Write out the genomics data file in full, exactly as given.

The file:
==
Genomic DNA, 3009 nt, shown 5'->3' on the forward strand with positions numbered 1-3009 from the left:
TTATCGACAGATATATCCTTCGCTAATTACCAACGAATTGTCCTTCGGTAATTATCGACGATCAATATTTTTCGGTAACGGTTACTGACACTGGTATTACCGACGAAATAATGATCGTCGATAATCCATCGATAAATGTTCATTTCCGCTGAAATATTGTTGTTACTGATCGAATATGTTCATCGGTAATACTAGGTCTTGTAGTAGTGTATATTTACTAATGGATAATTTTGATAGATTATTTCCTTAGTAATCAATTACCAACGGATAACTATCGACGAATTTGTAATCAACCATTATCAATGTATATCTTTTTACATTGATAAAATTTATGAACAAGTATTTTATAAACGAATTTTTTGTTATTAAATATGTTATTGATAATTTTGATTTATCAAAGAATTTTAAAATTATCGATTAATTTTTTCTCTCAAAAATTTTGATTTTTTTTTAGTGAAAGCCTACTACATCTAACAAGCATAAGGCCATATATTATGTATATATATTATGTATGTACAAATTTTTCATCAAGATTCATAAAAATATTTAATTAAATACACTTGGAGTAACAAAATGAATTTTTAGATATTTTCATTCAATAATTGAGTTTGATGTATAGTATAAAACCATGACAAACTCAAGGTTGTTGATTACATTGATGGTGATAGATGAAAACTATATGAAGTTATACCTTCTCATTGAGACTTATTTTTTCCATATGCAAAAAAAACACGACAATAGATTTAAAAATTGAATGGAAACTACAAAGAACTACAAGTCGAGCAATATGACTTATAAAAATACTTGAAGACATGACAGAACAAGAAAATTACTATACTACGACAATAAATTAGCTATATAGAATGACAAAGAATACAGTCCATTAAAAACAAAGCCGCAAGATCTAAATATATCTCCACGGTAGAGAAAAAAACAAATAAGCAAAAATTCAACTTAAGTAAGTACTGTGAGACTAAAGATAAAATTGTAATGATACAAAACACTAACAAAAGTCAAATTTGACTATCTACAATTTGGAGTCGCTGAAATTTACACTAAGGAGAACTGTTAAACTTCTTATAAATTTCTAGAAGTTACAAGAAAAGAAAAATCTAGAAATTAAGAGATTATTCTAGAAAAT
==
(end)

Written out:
Genomic DNA, 3009 nt, shown 5'->3' on the forward strand with positions numbered 1-3009 from the left:
TTATCGACAGATATATCCTTCGCTAATTACCAACGAATTGTCCTTCGGTAATTATCGACGATCAATATTTTTCGGTAACGGTTACTGACACTGGTATTACCGACGAAATAATGATCGTCGATAATCCATCGATAAATGTTCATTTCCGCTGAAATATTGTTGTTACTGATCGAATATGTTCATCGGTAATACTAGGTCTTGTAGTAGTGTATATTTACTAATGGATAATTTTGATAGATTATTTCCTTAGTAATCAATTACCAACGGATAACTATCGACGAATTTGTAATCAACCATTATCAATGTATATCTTTTTACATTGATAAAATTTATGAACAAGTATTTTATAAACGAATTTTTTGTTATTAAATATGTTATTGATAATTTTGATTTATCAAAGAATTTTAAAATTATCGATTAATTTTTTCTCTCAAAAATTTTGATTTTTTTTTAGTGAAAGCCTACTACATCTAACAAGCATAAGGCCATATATTATGTATATATATTATGTATGTACAAATTTTTCATCAAGATTCATAAAAATATTTAATTAAATACACTTGGAGTAACAAAATGAATTTTTAGATATTTTCATTCAATAATTGAGTTTGATGTATAGTATAAAACCATGACAAACTCAAGGTTGTTGATTACATTGATGGTGATAGATGAAAACTATATGAAGTTATACCTTCTCATTGAGACTTATTTTTTCCATATGCAAAAAAAACACGACAATAGATTTAAAAATTGAATGGAAACTACAAAGAACTACAAGTCGAGCAATATGACTTATAAAAATACTTGAAGACATGACAGAACAAGAAAATTACTATACTACGACAATAAATTAGCTATATAGAATGACAAAGAATACAGTCCATTAAAAACAAAGCCGCAAGATCTAAATATATCTCCACGGTAGAGAAAAAAACAAATAAGCAAAAATTCAACTTAAGTAAGTACTGTGAGACTAAAGATAAAATTGTAATGATACAAAACACTAACAAAAGTCAAATTTGACTATCTACAATTTGGAGTCGCTGAAATTTACACTAAGGAGAACTGTTAAACTTCTTATAAATTTCTAGAAGTTACAAGAAAAGAAAAATCTAGAAATTAAGAGATTATTCTAGAAAAT